This 75′ steel Aermotor tower with 7×7 cab is the original built by the CCC in 1933. Some sources note this as a 86′ tower instead, but I believe this is counting the concrete poured for the tower. The tower was last used for emergencies up until the 1970s. There used to be a T-1E 16×18 garage and 14×16 wood living cabin on the summit as well. Both were built a year after the tower in 1934, but I couldn’t confirm any information on what happened to these structures. The outhouse was relocated to Sand Mountain L.O. as part of a restoration project in 1992. The tower is the only remaining structure on the summit and is slated to be decommissioned by the Deschutes NF.
Can you spot the lookout?
Pull the slider to the left to see where the lookout is located in the below pictures.
My partner and I took a long weekend to visit this area of Oregon. Our plan was to see Rustler Peak, Halls Point and White Point lookouts while camping in the area. There were a few other points of interest that we could check out as well if we had time. We were pretty close to the Devil’s Knob Complex fire and the area was socked in with smoke. I don’t recommend camping that close to an active wildfire. Even though we weren’t close enough to assume any risk, the air quality was at unhealthy levels. We thought about switching up our plans to avoid the smoke but most of Oregon and Washington were smoked out depending on how the wind was blowing that day. We decided to visit Rustler Peak L.O. first. We were driving down FS-37 from the north, and there appeared to be multiple roads leading up to Rustler Peak L.O. We decided to check out the route starting from Parker Meadows Campground since it was before the other road junction and looked to be a shorter route. Parker Meadows is noted as a campground on the map but it looks like it has since been decommissioned. There were no vault toilets or picnic tables. There were camp spots but they looked more like dispersed camp spots with rock fire rings. One of the camp spots had a snow shelter but there were no other notable structures. We headed down FS-661 only to quickly realize this was not a drivable road for my Civic. We walked up the road a bit to see if it improved at all and debated whether we should road walk up this way or attempt the other road. After consulting our map I noticed that FS-640 led all the way up to the lookout and was most likely the main route to get there. We exited Parker Meadows C.G. and continued on FS-37 until we met up with FS-640. You could tell this was a well used route and the road looked like it was in great condition. We headed up this road and only encountered a few bumps along the way. It was one of the easiest Forest Service roads I’ve driven in my Civic to get to a lookout. The last mile to the lookout is a gated road. We parked my car in a pullout before the gate and started walking. It’s a relatively easy road walk from the gate to the summit. Because this is an actively staffed fire lookout, we were hopeful we’d get to meet the lookout attendant since they were noted as being friendly on another trip report. Unfortunately they were either busy working or didn’t feel like socializing that day and we were unable to check out the cab. Always make sure to be respectful of the lookout attendant’s space and only climb the tower if you’ve been invited up. There wouldn’t have been much to look at from the catwalk anyway since the summit was shrouded in smoke. Even on the hike up we had a hard time making out the peaks only a few miles away. We enjoyed lunch on the summit’s picnic table before hiking back down.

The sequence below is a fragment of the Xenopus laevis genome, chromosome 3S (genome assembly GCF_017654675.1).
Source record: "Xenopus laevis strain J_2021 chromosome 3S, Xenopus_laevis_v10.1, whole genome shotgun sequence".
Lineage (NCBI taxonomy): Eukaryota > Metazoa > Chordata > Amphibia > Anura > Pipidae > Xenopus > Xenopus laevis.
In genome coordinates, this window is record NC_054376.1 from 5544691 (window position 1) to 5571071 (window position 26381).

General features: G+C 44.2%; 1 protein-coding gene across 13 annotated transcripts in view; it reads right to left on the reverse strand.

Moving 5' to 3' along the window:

Rustler Peak has been noted as an active fire lookout site since 1913. I’m not sure what kind of structure was used for the fire lookout back then. In 1917, they built a cupola cabin on top of a 18′ steel tower. Maintenance on the lookout was performed by the South Fork CCC camp throughout the years. They even helped build the current lookout, which was erected in 1948. It is a 31′ 6″ tower with an L-4 cab. I couldn’t find any information on what happened to the previous lookout but it wasn’t on the summit when we visited. I can only assume it was moved or disassembled. They had contractors add a modern vault toilet to the summit in 2006. This lookout has been staffed every fire season and will continue to be for many more.